Answer: TVtropes.org calls my werewolves: “the most vicious, unsympathetic, horrific depiction of werewolves ever created.” Added to which one amazon reviewer put it like this: “Werewolves that exist in our world, not some SF universe.” Those two summaries, especially taken together, say a lot I think. My Wolves also have personality so they aren’t just another werewolf-face in the crowd. They have their own agendas and perspectives, and yet fit into a larger mythos of bloodlines, birthrights and clades such as is seldom seen in the garden-variety werewolf tale. My werewolves belong to a supernatural taxonomic system whose sum is greater than their individual egos.
Question: Would you say that Sylvester Logan James’ quest for revenge on werewolves for the murder of his father is turning him into what he hates most?
Answer: Absolutely. SLJ even acknowledges as much at one point when he says that the cruelest thing the Beast has done is to make him more like them. I lead off the first book with the Friedrich Nietzsche quote I mentioned earlier, and so you can see the theme coming from page one. In a way, the whole trilogy is my commentary on the idea that, as a theater of conflict, man vs. monster has worse things in store for its human combatants than death.
Question: Please give us some background on the First Beast Prince and the seven Wolves.
Answer: The first werewolf to ever live, the Paterfamilias of the Lineage, is sometimes referred to as Esau or the Lord of the Forest. He is the progenitor of the Therion (Greek: Wild Beast) which is the great infernal soul of which all werewolves carry a piece. By transmitting fragments this soul via his bite—known as the Birthmark—he marked seven “sons” who became the Seven Beast Princes and divided the world into territories. He may have also sired others through procreation with human females.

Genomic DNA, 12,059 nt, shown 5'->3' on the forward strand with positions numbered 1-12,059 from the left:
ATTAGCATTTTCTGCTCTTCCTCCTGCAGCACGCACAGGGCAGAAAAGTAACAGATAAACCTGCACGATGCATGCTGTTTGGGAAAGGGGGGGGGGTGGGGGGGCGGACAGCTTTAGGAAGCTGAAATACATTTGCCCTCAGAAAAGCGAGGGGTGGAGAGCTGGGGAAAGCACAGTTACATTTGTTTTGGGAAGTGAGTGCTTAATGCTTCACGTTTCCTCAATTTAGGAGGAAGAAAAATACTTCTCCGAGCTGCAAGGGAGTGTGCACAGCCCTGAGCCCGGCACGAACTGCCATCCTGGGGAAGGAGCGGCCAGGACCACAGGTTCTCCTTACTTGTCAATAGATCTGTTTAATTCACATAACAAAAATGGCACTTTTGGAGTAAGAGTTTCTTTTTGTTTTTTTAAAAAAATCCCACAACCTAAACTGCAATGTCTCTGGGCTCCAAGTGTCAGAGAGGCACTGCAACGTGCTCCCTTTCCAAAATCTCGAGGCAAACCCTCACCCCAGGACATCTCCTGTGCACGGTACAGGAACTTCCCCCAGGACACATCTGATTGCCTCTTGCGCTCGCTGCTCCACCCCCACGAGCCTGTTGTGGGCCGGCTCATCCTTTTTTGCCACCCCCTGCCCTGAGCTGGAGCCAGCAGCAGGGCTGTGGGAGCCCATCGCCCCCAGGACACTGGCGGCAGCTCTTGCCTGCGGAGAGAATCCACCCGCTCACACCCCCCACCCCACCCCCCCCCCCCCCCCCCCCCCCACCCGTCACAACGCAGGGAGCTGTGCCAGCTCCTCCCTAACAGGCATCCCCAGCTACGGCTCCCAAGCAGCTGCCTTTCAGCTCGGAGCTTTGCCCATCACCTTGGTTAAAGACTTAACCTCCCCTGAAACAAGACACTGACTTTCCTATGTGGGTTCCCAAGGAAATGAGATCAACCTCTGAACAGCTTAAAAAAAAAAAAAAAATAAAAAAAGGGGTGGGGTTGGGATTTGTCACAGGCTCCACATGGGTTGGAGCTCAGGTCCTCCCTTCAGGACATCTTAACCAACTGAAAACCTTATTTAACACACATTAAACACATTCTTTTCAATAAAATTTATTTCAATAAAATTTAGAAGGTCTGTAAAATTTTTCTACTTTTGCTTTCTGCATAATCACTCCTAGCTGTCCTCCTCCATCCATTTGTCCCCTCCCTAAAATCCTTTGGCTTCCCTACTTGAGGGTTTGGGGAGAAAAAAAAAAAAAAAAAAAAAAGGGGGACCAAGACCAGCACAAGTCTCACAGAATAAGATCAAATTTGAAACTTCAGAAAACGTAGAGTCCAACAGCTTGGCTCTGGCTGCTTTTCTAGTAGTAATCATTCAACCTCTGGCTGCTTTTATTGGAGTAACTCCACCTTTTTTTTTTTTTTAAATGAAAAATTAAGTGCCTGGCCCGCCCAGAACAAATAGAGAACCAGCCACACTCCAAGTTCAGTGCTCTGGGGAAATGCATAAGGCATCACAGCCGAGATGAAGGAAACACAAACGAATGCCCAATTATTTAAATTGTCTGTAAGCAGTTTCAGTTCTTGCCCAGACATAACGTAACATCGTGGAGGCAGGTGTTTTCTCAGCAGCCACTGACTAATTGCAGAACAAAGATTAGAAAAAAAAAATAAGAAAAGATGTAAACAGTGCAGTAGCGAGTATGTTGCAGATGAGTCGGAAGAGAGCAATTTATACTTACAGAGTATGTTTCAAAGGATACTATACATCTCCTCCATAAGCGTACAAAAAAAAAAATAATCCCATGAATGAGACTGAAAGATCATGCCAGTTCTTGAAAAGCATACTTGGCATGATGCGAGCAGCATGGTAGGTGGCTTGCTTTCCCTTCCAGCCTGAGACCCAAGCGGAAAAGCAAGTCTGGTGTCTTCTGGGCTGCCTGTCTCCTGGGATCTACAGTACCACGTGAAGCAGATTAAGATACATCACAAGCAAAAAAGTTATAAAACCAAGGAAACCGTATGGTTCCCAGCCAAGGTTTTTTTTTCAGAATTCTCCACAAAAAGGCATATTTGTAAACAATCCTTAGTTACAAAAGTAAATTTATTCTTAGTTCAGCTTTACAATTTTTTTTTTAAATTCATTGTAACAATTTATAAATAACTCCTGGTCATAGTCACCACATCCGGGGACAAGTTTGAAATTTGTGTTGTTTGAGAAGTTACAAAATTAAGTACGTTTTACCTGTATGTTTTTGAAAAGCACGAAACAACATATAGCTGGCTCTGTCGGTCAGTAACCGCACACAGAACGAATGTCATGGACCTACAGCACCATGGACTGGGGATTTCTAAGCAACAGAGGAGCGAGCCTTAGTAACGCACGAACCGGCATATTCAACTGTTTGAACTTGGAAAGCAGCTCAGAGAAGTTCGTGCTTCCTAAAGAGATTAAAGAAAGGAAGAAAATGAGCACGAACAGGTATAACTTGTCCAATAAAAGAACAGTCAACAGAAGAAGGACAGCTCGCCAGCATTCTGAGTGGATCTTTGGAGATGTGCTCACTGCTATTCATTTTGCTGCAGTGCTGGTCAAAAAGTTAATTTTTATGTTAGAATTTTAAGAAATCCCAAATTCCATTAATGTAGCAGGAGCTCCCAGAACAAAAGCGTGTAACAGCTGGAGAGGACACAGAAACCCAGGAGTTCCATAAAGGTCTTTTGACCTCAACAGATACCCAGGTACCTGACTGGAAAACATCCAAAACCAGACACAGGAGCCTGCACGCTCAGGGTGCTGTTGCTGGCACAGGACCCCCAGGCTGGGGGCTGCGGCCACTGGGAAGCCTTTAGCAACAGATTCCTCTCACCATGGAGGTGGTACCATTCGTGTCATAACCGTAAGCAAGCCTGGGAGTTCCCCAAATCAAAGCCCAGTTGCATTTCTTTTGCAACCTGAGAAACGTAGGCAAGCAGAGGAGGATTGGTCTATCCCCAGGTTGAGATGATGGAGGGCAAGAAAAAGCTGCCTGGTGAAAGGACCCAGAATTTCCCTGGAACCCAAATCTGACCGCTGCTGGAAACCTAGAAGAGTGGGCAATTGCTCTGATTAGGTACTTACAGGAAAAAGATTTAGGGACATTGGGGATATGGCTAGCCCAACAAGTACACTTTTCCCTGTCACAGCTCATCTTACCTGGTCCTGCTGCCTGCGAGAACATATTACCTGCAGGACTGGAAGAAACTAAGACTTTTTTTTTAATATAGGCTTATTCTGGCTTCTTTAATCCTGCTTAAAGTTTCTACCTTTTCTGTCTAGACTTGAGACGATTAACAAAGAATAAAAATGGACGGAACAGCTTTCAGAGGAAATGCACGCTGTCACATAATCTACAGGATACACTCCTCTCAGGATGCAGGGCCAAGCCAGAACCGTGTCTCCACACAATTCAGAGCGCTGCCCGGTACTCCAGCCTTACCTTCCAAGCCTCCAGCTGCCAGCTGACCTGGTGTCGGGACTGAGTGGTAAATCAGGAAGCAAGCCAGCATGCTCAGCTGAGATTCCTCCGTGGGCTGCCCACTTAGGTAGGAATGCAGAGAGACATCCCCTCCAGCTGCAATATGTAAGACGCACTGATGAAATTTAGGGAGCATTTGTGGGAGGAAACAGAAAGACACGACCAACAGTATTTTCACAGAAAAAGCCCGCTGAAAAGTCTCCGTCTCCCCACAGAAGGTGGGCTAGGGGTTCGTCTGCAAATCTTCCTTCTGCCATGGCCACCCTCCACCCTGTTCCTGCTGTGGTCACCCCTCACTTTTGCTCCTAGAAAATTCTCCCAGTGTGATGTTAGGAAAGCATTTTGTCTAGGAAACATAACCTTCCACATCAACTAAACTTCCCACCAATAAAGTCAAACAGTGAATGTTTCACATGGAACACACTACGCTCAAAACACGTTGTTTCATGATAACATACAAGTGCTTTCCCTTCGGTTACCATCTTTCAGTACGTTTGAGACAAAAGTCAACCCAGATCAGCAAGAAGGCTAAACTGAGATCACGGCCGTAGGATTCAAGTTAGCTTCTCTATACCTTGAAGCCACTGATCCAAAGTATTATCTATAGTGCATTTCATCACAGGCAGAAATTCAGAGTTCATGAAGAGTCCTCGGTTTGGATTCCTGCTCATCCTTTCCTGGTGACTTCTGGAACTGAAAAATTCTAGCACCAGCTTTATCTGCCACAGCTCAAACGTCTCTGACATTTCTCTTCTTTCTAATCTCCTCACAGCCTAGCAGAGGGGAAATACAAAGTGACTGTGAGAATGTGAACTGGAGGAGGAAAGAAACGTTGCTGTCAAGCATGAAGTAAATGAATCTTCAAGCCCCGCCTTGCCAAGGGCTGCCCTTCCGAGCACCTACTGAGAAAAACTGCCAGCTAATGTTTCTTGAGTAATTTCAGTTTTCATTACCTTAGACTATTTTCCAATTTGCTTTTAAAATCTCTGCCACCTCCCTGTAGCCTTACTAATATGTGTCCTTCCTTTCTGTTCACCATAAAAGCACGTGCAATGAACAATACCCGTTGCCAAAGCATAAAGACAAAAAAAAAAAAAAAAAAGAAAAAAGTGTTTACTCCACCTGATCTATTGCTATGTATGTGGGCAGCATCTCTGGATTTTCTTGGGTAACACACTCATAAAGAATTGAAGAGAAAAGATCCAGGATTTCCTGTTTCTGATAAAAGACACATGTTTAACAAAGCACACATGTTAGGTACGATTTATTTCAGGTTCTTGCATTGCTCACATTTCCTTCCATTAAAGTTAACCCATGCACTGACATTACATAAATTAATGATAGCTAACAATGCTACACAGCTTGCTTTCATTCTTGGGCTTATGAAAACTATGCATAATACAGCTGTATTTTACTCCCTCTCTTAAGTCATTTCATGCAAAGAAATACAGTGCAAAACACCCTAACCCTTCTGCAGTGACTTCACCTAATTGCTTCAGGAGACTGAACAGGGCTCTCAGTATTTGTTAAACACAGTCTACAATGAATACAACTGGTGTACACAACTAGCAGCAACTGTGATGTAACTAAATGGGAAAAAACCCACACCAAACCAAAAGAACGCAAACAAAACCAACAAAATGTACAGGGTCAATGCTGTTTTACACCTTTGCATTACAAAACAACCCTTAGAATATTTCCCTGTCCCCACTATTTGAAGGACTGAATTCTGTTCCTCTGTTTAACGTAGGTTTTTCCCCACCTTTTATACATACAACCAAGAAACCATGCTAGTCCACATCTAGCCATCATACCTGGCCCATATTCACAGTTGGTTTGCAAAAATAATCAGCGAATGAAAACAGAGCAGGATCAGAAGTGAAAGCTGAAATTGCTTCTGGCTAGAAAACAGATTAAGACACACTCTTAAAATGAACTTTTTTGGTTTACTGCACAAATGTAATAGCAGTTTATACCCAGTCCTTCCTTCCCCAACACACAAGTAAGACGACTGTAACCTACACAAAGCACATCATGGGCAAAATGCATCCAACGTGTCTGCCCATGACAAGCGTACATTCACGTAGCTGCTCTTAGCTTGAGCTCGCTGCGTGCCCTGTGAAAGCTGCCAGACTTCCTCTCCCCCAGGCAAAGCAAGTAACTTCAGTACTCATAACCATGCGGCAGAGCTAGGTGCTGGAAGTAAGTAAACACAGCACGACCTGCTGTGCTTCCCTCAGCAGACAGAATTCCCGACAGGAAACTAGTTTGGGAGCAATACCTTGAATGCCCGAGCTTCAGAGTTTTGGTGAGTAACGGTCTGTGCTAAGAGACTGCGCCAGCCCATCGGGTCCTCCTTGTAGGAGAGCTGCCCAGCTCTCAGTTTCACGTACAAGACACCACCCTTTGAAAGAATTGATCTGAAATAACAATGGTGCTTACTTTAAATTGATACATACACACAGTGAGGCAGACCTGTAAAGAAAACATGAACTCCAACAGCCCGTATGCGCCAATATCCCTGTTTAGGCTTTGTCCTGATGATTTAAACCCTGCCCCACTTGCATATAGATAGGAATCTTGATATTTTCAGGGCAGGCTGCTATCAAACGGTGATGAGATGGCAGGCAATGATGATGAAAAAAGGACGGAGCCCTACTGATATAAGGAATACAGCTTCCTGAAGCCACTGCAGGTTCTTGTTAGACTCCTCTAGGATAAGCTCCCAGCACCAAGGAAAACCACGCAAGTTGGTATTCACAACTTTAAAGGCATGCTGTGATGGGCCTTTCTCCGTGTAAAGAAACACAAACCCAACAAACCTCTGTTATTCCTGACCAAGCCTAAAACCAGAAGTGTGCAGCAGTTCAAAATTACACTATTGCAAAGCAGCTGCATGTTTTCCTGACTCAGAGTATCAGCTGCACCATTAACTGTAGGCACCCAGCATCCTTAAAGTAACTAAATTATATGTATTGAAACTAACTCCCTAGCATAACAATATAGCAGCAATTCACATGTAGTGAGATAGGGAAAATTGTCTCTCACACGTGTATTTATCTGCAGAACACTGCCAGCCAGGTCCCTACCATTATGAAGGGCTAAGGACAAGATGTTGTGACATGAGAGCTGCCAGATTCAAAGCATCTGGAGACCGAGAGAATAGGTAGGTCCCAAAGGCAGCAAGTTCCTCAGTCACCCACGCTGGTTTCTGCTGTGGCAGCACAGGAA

Question: What are the various ways the werewolves in your books can be killed or die?
Answer: Silver is the first and most obvious answer. Any mortal wound inflicted with a silver bullet or weapon is typically fatal to a Wolf; however, the more powerful the individual is the more resistant to the metal it can be. You might have to score a bunch of kill shots to bring down a particularly nasty werewolf. In my books, silver works by striking the Wolf in each of the two worlds it inhabits: the physical and the spiritual.
My werewolves can be killed by another werewolf, and this is fairly common in battles for dominance or what have you. Much like the human race, the Lineage is anything but a happy family. Again, a werewolf is capable of wounding body and spirit with its teeth and claws. This includes the spirits of men too, and the spirits werewolf victims can become splintered in this way.
The rarest method by which my werewolves can be killed is by some superior supernatural force in the spirit world, or the Other Side. This could be a powerful shaman or another spiritual being such as a demon, or some intensely sacred object. For the vast majority of human beings spirit-world fighting is simply not an option due to the scarcity of hallowed weapons and our own limited powers to reach the Other Side, much less fight a werewolf there.